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Space: China's final tourism frontier

Updated: 2014-10-19 12:56
By Yu Fei (China Daily Europe)

About a tenth of all tickets to take a ride on a US commercial rocket have been sold on Chinese mainland

It was nighttime at a Beijing gym and a banker was in the ring. Tong Jingjing was repeatedly knocked down by her boxing coach, and tears and sweat mingled on her face.

The banker, Tong, 41, pretty, single, and with a high-powered financial job, was in training to toughen up after spending $100,000 on a travel ticket five months ago.

A space travel ticket.

It started when she was trying to clinch a business deal.

A private banking product manager, Tong provides investment and tailored travel services for clients with assets of more than 1 billion yuan (about $163 million).

With the North and South poles open to tourists, Tong was looking for other destinations to attract rich clients. She discovered space travel.

United States-based XCOR Aerospace is developing the Lynx spacecraft, aiming to take tourists into space as early as 2015. The company began to sell tickets in China at the end of 2013.

It offers two kinds of flights: one to an altitude of 60 km for a price of $95,000, the other to an altitude of 103 km for $100,000.

An altitude of 100 km is regarded as the boundary between the Earth's atmospheric layer and outer space, says Du Xiyong, vice-president of Zhejiang Dexo Travel Co. Ltd., XCOR's China's agent.

The Lynx spacecraft, still in the test stage, is designed to carry one astronaut and one passenger, who will wear a space suit. Each journey takes more than one hour, with five or six minutes in outer space.

Tong had no plans to go to space. She accompanied a rich female client to Dexo to ask about the details of the journey, such as its impact on health and the insurance requirements.

After several inquiries, the client hesitated, but Tong bought a ticket, becoming the first Chinese woman to pay for a space flight.

"Flying to outer space in my early 40s will be a wonderful experience," says Tong, who has been to the North Pole, South Pole and Tibet, and aspires to marry and become a mother.

"Many Chinese have a wait-and-see attitude to space tourism. I don't worry about safety, because hundreds of tourists from other countries will go ahead of me," she says.

"After I come back, many rich Chinese will buy a ticket."

Many adventurous and wealthy Chinese already have, Du says. More than 30 tickets have been sold on the Chinese mainland, about a tenth of the total sold worldwide.

They include Hong Kong singer Gloria Tang and mainland celebrity Han Geng.

"Most ticket buyers are male and entrepreneurs, mainly aged between 30 and 45," says Du.

"We thought that Chinese were relatively conservative, but space travel suits those with an adventurous spirit. The market reaction has exceeded expectations."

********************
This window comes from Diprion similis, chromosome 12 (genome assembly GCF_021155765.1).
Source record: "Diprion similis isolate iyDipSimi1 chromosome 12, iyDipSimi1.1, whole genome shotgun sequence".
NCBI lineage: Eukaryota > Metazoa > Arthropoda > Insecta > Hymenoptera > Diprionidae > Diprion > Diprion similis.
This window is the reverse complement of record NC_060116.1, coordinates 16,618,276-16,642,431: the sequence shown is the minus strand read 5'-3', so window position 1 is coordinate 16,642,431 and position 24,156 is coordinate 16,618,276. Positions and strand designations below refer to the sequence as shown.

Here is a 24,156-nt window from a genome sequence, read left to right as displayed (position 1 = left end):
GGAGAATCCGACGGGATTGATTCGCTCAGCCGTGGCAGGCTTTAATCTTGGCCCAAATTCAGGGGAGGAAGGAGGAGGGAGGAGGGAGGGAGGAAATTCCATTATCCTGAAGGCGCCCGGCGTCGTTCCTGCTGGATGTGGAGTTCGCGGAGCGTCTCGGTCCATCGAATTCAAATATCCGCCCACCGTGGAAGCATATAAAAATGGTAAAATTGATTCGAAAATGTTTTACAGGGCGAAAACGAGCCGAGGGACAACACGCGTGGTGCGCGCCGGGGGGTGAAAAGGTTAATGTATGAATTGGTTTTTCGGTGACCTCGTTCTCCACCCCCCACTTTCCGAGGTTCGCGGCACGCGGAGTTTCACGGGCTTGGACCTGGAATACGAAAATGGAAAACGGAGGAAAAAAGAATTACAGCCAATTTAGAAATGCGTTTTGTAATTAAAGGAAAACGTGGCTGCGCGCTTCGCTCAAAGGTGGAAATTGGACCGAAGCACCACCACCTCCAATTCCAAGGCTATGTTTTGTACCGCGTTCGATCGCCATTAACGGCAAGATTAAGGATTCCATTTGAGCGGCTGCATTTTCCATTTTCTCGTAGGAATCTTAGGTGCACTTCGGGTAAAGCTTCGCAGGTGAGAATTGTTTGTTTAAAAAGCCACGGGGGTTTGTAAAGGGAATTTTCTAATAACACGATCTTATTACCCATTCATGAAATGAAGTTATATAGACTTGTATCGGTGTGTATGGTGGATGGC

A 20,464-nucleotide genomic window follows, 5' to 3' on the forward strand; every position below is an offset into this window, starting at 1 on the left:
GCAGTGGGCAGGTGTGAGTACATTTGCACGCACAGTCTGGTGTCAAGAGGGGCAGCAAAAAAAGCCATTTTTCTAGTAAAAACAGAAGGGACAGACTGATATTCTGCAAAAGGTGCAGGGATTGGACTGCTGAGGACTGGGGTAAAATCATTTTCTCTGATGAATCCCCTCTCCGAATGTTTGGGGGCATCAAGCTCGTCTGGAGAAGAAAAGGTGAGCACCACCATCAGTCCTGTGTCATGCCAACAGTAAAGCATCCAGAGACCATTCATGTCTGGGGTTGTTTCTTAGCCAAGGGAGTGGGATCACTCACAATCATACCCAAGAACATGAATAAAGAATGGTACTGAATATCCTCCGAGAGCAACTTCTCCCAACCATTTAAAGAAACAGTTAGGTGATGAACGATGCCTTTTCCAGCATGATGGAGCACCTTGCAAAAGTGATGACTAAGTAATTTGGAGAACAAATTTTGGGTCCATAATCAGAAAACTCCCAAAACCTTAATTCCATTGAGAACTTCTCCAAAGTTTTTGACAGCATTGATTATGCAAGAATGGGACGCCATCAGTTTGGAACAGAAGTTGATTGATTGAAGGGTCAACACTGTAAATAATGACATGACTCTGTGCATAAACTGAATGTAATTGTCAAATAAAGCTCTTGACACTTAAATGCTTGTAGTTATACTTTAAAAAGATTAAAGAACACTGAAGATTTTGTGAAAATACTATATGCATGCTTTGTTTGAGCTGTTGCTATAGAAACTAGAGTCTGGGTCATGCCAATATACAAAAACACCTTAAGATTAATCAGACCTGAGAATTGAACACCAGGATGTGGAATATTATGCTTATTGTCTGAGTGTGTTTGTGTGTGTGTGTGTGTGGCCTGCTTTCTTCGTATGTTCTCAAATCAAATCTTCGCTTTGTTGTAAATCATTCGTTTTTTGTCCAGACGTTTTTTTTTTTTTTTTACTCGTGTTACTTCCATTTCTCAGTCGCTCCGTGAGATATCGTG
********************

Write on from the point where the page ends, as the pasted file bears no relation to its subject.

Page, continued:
Another ticket buyer, Sheng Tianxing, who grew up in a small town in Shaoxing in East China's Zhejiang province, is so keen that he uses the name "Skywalker" in English.

Sheng brought 30 copies of Stephen Hawking's book A Brief History of Time and gave them to his friends, but they were less enthusiastic.

A bit of a maverick, Sheng quit a comfortable job at a bank to set up his own business developing new tea products.

Going to space is a lifelong dream, but he never thought he would do it until he read that space flight tickets would be sold on China's Taobao shopping website.

"I have been waiting for this for so long, and suddenly it happens," Sheng says.

His wife and mother worry about his safety and his friends say it's not worth it. Only his 12-year-old son says it's cool.

"I think the price is well worth it. My dream will be realized, and it has no monetary value," Sheng says.

"To see our blue planet at that altitude must be totally different from seeing satellite photos or movies."

He knows nothing about the technology of the spacecraft, and says he has to trust the aerospace company.

"I only think about the enjoyment of losing gravity and the moment I see the huge arc of the Earth."

However, Tong, a financial risk control expert, has carefully considered the safety aspect.

Her father worked in a factory designing and making components and parts for spacecraft for 30 years before retiring, although she has no idea where the components and parts were used.

Tong studied finance at Beihang University, a Beijing aeronautics institute, and based on her experience there, she believes the technology is safe.

She has not told her parents about her journey yet, in case they worry, but she told her sister, a doctor in the United States, who supports her.

Du says any healthy adult can take a space journey as long as they are free of serious heart conditions, high blood pressure and epilepsy.

However, Tong is determined to toughen up for the trip because she knows that the hardest part will be withstanding four times the Earth's gravity when reentering the atmosphere, so she took up boxing.

She also plans to undergo zero-gravity training in Russia and to learn to fly.

"If there is an accident, I can accept it," she adds.

Tong is optimistic about the aerospace industry in China and wants to invest in China's first private rocket company.

"Now we can travel to space only on an American-made spaceship. I hope Chinese can have space tours in our own spacecraft in the future."

www.icrosschina.com

 

Space: China's final tourism frontier 

Lynx spacecraft developed by XCOR Aerospace, based in Mojave, California.

 

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